Every Independence Day, Americans celebrate the signing of the Declaration of Independence, which declared the thirteen American colonies free from British rule. We often use this day to have picnics, watch fireworks, and remember the acts of important and courageous men, like George Washington and Benjamin Franklin.
However, we often forget that women played an equally important role in gaining American freedom and shaping those original colonies into the nation we have today.
This Fourth of July, remember the Founding Mothers, who worked just as hard as the Fathers to create a new nation.
Deborah Sampson was born on December 17, 1760 in Plympton, Massachusetts.
In 1782, after leaving indentured servitude and spending a year as a teacher and a weaver, Sampson decided to join the war. At only 22 years old, she disguised herself as a man named Robert Shurtleff and joined the Fourth Massachusetts Regiment.
During her nearly two years in the military, Sampson did a lot for the war, including helping to lead 30 soldiers on an expedition that lead to direct combat with British soldiers, raiding and capturing 15 British sympathizers, and scouting for neutral territory.
After a year and a half in service, Sampson was discovered when she became ill and was taken to the hospital, where she lost consciousness.
For her service in the military, she received an honorable discharge on October 23, 1783.
Sybil Ludington was born in Connecticut in 1761, the daughter of Colonel Henry Ludington of the local military regiment.
In April 1777, Colonel Ludington received word that the British were planning to attack Danbury, a nearby town. However, Colonel Ludington’s regiment was currently disbanded for planting season and the men were scattered across the local area.
He sent his 16-year-old daughter Sybil out to ride through the dark woods in order to alert his men of the invasion and urge them to return for battle.
In the end, she rode 40 miles, more than double the length of Paul Revere’s 18-mile midnight ride, and nearly the entire regiment returned by dawn in order to fight the British. For her work, Ludington was personally thanked by General George Washington himself.
Anna “Nancy” Smith Strong
At 20 years old, Anna Smith married Selah Strong in 1760.
Selah Strong was an active patriot and served as a delegate to the Massachusetts Provincial Congress in 1775 and joined the war soon after. He was quickly captured by the British and was imprisoned for much of the war.
With her husband imprisoned, Strong stepped into his patriotic shoes.
Strong is reportedly the only female spy in George Washington’s Culper Spy Ring, a group of revolutionaries who gathered information and passed it on to an agent. Strong lived only a few miles away from where the information was exchanged and in this prime position, she used her laundry to send signals between spies about when they were able to drop off information.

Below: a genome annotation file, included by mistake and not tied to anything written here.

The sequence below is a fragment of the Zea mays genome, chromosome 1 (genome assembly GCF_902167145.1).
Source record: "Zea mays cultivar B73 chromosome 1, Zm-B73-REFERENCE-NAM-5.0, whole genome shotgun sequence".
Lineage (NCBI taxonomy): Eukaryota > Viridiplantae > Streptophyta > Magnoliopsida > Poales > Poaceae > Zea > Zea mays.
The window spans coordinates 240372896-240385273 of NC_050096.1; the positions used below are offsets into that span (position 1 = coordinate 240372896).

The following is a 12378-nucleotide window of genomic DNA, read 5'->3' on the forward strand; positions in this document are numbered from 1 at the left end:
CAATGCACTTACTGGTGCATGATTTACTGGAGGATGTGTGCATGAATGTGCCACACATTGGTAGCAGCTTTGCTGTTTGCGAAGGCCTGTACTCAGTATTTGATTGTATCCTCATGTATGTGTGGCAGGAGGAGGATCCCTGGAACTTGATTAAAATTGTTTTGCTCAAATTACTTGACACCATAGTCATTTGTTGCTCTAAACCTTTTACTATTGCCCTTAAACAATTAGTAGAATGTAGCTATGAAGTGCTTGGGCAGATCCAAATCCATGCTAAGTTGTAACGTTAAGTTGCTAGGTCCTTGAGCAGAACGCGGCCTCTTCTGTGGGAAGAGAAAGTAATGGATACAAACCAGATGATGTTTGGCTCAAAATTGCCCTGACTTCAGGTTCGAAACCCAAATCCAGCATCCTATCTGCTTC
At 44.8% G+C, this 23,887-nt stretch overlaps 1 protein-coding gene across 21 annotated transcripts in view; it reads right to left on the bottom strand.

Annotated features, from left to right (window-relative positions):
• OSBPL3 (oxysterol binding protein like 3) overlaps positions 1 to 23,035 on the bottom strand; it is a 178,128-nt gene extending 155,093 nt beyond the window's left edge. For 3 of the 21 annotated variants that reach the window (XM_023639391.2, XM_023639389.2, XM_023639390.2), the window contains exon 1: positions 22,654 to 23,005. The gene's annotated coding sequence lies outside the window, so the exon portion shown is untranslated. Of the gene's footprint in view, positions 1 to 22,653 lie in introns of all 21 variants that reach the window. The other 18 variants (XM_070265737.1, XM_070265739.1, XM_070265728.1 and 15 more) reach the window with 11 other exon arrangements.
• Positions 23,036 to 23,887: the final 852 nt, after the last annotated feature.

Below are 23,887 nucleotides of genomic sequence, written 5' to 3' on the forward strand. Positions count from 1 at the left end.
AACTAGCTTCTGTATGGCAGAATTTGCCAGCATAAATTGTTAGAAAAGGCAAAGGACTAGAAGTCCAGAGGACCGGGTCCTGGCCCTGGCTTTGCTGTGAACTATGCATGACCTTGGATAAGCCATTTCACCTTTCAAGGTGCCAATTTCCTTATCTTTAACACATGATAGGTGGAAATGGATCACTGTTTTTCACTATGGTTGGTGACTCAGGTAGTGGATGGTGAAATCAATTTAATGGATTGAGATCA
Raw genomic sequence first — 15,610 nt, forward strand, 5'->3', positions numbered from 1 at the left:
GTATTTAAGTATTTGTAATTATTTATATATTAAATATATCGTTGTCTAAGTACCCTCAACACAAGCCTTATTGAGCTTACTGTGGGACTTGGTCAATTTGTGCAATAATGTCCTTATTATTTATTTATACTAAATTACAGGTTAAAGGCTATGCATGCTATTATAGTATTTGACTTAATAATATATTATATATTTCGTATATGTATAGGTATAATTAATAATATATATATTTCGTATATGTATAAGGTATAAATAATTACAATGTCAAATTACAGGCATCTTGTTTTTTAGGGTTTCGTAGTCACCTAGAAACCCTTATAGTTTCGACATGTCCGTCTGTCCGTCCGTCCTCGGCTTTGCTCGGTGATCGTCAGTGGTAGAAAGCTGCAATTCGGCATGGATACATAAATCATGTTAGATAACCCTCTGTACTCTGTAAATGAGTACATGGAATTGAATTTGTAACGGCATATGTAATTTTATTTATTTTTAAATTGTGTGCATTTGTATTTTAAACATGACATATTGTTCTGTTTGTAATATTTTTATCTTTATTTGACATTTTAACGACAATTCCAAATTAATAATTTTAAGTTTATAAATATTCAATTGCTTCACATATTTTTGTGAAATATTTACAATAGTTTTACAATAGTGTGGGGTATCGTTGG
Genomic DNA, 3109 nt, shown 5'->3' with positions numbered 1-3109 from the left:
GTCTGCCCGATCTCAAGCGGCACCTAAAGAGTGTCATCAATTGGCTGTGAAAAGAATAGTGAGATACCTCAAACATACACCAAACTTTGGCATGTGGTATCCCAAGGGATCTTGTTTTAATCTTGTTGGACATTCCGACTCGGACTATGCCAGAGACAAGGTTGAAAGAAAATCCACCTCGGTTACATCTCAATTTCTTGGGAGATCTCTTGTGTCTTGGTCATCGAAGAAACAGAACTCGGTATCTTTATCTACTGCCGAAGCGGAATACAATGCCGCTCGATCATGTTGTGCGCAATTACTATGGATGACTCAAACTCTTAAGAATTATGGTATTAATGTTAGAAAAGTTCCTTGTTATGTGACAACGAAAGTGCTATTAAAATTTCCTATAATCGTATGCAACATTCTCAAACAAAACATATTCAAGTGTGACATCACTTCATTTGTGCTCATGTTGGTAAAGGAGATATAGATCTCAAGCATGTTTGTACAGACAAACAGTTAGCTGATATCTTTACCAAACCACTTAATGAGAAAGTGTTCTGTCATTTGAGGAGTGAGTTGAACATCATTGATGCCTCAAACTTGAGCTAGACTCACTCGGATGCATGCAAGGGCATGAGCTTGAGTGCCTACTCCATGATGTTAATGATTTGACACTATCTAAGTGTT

There’s also a possibility that Strong is the unknown “355,” a numeric code that meant “woman” in the Culper Spy Ring. This agent supplied information directly to George Washington, played a key role in uncovering Benedict Arnold’s treason, and aided in the arrest of the head of England’s Intelligence Operations in New York.
However, due to lost information, we may never know if 355 was, in fact, Strong.
Perhaps more commonly known as the wife of President John Adams and the mother of President John Quincy Adams, Abigail Adams, born Abigail Smith in 1744, played her own important role in forming the United States.
From 1774 through 1777, Adams’s husband was a key member of the Continental Congress in Philadelphia, as a delegate from Massachusetts.
Adams and her husband were known to keep up detailed correspondence over the course of their marriage and she has become well-known for a letter she sent to John during the Continental Congress, dated March 31, 1776, which urged him and the other men to “remember the ladies.”
She stated, “Do not put such unlimited power into the hands of the husbands. Remember all men would be tyrants if they could.”
Through this letter, Adams showed her desire for women to be better protected and represented under the new laws that her husband and the other members of the Continental Congress were making. While, in the end, John did not listen to her advice, this letter helped mark Adams as an early proponent for women’s rights, especially as she worked with other women at the time to help expand women’s education.